Kenya's private sector executives have come out to strongly object to the opposition's call for a boycott of three companies, saying it stands behind the firms and any others that will be targeted in future.
In a tersely worded statement issued Wednesday, industry lobby Kepsa (Kenya Private Sector Alliance) said that all businesses, from giant firms to the corner kiosk, are the engine of Kenya's economy and that attacking them jeopardizes the futures of millions.
"This attempt to achieve political goals by targeting private companies on spurious, non-proven and incoherent reasons adds yet another layer of uncertainty to what has been a fraught year for business, and for the economy," Kepsa's statement says.
A wing of Kenya's opposition Nasa, the National Resistance Movement (NRM), last week called for a boycott of goods and services from Safaricom #ticker:SCOM, milk processor Brookside and edibles manufacturer Bidco.
The coalition said the move was an act of economic sabotage against corporates they claim are affiliated to the current government, even as they threatened to release the names of more firms.
Kenya's private sector, however, is vowing to keep doing business in spite of the the opposition's blacklist and has urged those choosing to boycott to do so within the confines of the law.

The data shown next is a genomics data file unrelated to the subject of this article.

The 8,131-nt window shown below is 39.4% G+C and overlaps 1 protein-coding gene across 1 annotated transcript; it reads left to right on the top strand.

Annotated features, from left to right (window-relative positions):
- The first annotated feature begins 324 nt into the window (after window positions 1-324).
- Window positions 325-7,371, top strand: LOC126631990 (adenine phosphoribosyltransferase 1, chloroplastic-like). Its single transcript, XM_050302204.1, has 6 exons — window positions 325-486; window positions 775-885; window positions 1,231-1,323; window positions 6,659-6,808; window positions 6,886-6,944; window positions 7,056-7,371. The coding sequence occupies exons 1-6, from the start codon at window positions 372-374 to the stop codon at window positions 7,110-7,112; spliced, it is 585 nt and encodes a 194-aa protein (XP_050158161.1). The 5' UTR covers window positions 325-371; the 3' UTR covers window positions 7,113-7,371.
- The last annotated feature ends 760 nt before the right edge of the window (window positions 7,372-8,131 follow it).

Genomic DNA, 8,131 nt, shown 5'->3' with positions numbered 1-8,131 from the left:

"In our context they form an attempt to achieve political goals by intimidating certain companies, in the hope that others will be too frightened to stand by their colleagues. We will
stand by all companies so targeted, and those who may be targeted in future," Kepsa said.
The lobby had earlier estimated that businesses lost about Sh700 billion during the protracted political period due to numerous disruptions in transport and industrial operations.
Meanwhile, Treasury Secretary Henry Rotich said today that Kenya's economic growth outlook has been revised downwards to 5.1 per cent for 2017 from an earlier projection of 5.9 per cent.
He however expressed optimism that it would rebound in 2018 despite the slowdown occasioned by a prolonged dry season and extended poll period, projecting economic growth of over 6 per cent next year.